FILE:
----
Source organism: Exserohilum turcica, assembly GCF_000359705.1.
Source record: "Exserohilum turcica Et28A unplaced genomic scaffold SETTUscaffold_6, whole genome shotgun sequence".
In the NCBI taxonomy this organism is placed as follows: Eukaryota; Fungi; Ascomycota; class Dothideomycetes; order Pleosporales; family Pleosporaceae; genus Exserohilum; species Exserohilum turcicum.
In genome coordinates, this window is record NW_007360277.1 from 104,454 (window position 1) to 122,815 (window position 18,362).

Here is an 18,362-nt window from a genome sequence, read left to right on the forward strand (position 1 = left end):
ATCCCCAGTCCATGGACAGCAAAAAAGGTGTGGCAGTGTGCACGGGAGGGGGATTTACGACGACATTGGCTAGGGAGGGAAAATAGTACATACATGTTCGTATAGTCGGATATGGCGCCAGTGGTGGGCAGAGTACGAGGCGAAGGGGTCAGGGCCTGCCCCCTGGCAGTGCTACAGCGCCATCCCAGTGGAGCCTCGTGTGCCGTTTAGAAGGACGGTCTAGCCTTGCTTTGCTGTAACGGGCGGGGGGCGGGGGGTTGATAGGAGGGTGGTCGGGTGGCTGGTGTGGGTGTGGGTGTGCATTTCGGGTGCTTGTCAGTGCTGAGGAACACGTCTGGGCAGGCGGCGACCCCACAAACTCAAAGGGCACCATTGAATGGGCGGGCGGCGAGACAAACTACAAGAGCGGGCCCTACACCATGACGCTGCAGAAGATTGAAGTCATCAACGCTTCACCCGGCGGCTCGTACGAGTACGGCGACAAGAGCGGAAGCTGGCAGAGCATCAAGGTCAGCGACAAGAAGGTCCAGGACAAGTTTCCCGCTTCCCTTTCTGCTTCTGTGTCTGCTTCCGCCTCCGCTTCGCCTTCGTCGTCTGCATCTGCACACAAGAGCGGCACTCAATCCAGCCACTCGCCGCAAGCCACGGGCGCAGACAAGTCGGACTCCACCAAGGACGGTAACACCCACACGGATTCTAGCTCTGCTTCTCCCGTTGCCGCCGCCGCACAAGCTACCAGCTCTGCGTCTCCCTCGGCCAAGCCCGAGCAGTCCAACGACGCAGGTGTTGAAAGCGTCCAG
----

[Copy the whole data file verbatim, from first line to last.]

Source organism: Exserohilum turcica, assembly GCF_000359705.1.
Source record: "Exserohilum turcica Et28A unplaced genomic scaffold SETTUscaffold_6, whole genome shotgun sequence".
In the NCBI taxonomy this organism is placed as follows: Eukaryota; Fungi; Ascomycota; class Dothideomycetes; order Pleosporales; family Pleosporaceae; genus Exserohilum; species Exserohilum turcicum.
In genome coordinates, this window is record NW_007360277.1 from 104,454 (window position 1) to 122,815 (window position 18,362).

Here is an 18,362-nt window from a genome sequence, read left to right on the forward strand (position 1 = left end):
ATCCCCAGTCCATGGACAGCAAAAAAGGTGTGGCAGTGTGCACGGGAGGGGGATTTACGACGACATTGGCTAGGGAGGGAAAATAGTACATACATGTTCGTATAGTCGGATATGGCGCCAGTGGTGGGCAGAGTACGAGGCGAAGGGGTCAGGGCCTGCCCCCTGGCAGTGCTACAGCGCCATCCCAGTGGAGCCTCGTGTGCCGTTTAGAAGGACGGTCTAGCCTTGCTTTGCTGTAACGGGCGGGGGGCGGGGGGTTGATAGGAGGGTGGTCGGGTGGCTGGTGTGGGTGTGGGTGTGCATTTCGGGTGCTTGTCAGTGCTGAGGAACACGTCTGGGCAGGCGGCGACCCCACAAACTCAAAGGGCACCATTGAATGGGCGGGCGGCGAGACAAACTACAAGAGCGGGCCCTACACCATGACGCTGCAGAAGATTGAAGTCATCAACGCTTCACCCGGCGGCTCGTACGAGTACGGCGACAAGAGCGGAAGCTGGCAGAGCATCAAGGTCAGCGACAAGAAGGTCCAGGACAAGTTTCCCGCTTCCCTTTCTGCTTCTGTGTCTGCTTCCGCCTCCGCTTCGCCTTCGTCGTCTGCATCTGCACACAAGAGCGGCACTCAATCCAGCCACTCGCCGCAAGCCACGGGCGCAGACAAGTCGGACTCCACCAAGGACGGTAACACCCACACGGATTCTAGCTCTGCTTCTCCCGTTGCCGCCGCCGCACAAGCTACCAGCTCTGCGTCTCCCTCGGCCAAGCCCGAGCAGTCCAACGACGCAGGTGTTGAAAGCGTCCAG